MEMORANDUM OPINION AND ORDER
PAUL L. FRIEDMAN, District Judge.
This matter is before the Court on Claimants' Submission Pursuant to the
On June 21, 2002, the court of appeals concluded that this Court had erred in interpreting the Consent Decree to allow extension of certain critical deadlines. See Pigford v. Veneman, 292 F.3d 918 (D.C.Cir.2002). Although the court of appeals concluded that this Court "exceeded its interpretative authority," it concluded that "class counsel's conduct justifie[d] modifying the decree under Federal Rule of Civil Procedure 60(b)(5)." See id. at 919. Rule 60(b)(5) permits courts "upon such terms as are just" to "relieve a party or a party's legal representative from a final judgment, order, or proceeding ... [if] it is no longer equitable that the judgement should have prospective application." Fed.R.Civ.P. 60(b)(5). "[A] significant change in circumstances," the Supreme Court has held, may "warrant[ ] revision of [a] decree." Rufo v. Inmates of the Suffolk County Jail, 502 U.S. 367, 383, 112 S.Ct. 748,116 L.Ed.2d 867 (1992).
The court of appeals noted that, generally, an attorney's mistakes cannot form the basis of a Rule 60(b)(5) modification of a consent decree. See Pigford v. Veneman, 292 F.3d at 926. Because a client voluntarily chooses his attorney, he cannot "avoid the consequences of the acts or omissions of [the] freely selected agent." Link v. Wabash Railroad Co., 370 U.S. 626, 633-34, 82 S.Ct. 1386, 8 L.Ed.2d 734 (1962). The court of appeals in Pigford concluded, however, that other than the three named plaintiffs, none of the class members had "voluntarily" chosen class counsel and that the general rule of Link may not apply. See Pigford v. Veneman, 292 F.3d at 926. The court of appeals therefore concluded that the failure of class counsel not freely chosen by a class member to meet the critical Track B deadlines necessary to pursue that particular class member's claim "amounts to an 'unforeseen obstacle' that [made] the decree 'unworkable.'" See id. at 927. The court of appeals then remanded the case to this Court to "suitably tailor" a remedy, or Rule 60(b)(5) modification, for each claimant depending on what failings of his or her lawyer led to the missing of Track B deadlines so as to "reset the clock" so far as possible and provide an opportunity to have the individual claims processed by competent counsel. See id. at 927.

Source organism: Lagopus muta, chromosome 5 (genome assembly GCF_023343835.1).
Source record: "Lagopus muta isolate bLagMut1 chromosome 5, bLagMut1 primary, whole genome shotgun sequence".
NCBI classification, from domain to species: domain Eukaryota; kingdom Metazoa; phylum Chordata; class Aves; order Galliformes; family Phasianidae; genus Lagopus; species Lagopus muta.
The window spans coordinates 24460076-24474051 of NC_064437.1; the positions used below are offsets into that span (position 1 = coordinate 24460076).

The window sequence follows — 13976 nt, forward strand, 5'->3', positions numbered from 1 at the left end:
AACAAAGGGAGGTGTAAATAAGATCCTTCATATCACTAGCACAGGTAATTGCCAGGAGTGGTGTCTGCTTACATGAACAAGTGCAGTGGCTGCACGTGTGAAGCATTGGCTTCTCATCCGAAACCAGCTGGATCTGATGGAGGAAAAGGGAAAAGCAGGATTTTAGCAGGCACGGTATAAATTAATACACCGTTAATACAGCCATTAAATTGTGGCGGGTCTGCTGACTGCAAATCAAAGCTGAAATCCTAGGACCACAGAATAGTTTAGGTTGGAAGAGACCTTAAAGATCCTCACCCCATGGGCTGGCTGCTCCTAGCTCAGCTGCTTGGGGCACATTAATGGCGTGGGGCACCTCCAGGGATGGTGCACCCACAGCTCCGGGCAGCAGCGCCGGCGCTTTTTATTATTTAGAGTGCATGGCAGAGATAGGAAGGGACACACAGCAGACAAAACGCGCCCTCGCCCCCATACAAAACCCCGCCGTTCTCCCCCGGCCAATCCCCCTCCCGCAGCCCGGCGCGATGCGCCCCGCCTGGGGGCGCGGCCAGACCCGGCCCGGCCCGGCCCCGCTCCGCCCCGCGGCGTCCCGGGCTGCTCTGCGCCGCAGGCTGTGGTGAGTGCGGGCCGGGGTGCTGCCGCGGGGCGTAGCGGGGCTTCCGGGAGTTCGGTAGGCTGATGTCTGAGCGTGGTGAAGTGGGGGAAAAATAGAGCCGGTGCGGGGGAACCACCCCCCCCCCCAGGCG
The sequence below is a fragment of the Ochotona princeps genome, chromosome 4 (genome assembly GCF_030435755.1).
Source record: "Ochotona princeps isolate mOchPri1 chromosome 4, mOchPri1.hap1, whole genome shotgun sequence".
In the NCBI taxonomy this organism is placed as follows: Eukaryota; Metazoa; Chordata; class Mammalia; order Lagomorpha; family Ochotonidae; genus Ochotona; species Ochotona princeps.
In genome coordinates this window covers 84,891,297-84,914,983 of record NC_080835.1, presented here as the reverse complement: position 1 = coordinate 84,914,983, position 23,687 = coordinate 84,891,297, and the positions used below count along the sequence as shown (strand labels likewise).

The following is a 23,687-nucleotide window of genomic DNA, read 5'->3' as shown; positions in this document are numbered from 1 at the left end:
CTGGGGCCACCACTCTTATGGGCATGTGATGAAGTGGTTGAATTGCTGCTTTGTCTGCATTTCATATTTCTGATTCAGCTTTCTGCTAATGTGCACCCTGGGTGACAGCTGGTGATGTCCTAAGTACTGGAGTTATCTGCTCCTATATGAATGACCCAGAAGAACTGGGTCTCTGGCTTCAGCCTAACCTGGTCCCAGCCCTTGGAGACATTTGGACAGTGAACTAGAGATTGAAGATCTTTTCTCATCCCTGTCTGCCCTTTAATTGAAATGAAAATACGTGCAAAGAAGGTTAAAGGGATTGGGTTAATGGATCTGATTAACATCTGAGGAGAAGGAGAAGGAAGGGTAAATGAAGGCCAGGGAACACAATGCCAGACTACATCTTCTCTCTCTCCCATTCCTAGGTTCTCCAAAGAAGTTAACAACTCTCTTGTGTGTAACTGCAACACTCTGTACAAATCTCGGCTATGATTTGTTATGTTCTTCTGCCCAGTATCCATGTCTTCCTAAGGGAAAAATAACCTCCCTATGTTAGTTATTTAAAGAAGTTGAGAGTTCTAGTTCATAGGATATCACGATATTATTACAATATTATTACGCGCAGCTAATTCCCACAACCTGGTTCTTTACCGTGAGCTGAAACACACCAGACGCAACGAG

The issue now before the Court is whether claimants who were not originally represented by class counsel were covered by the principles articulated in the court of appeals' opinion. See Pigford v. Veneman, 239 F.Supp.2d 68, 72 (D.D.C.2003). Claimants suggest that the court of appeals' decision clearly applies to claimants not originally represented by class counsel because the court of appeals' decision turned on the conduct of counsel rather than on the identity of counsel. See Claimants'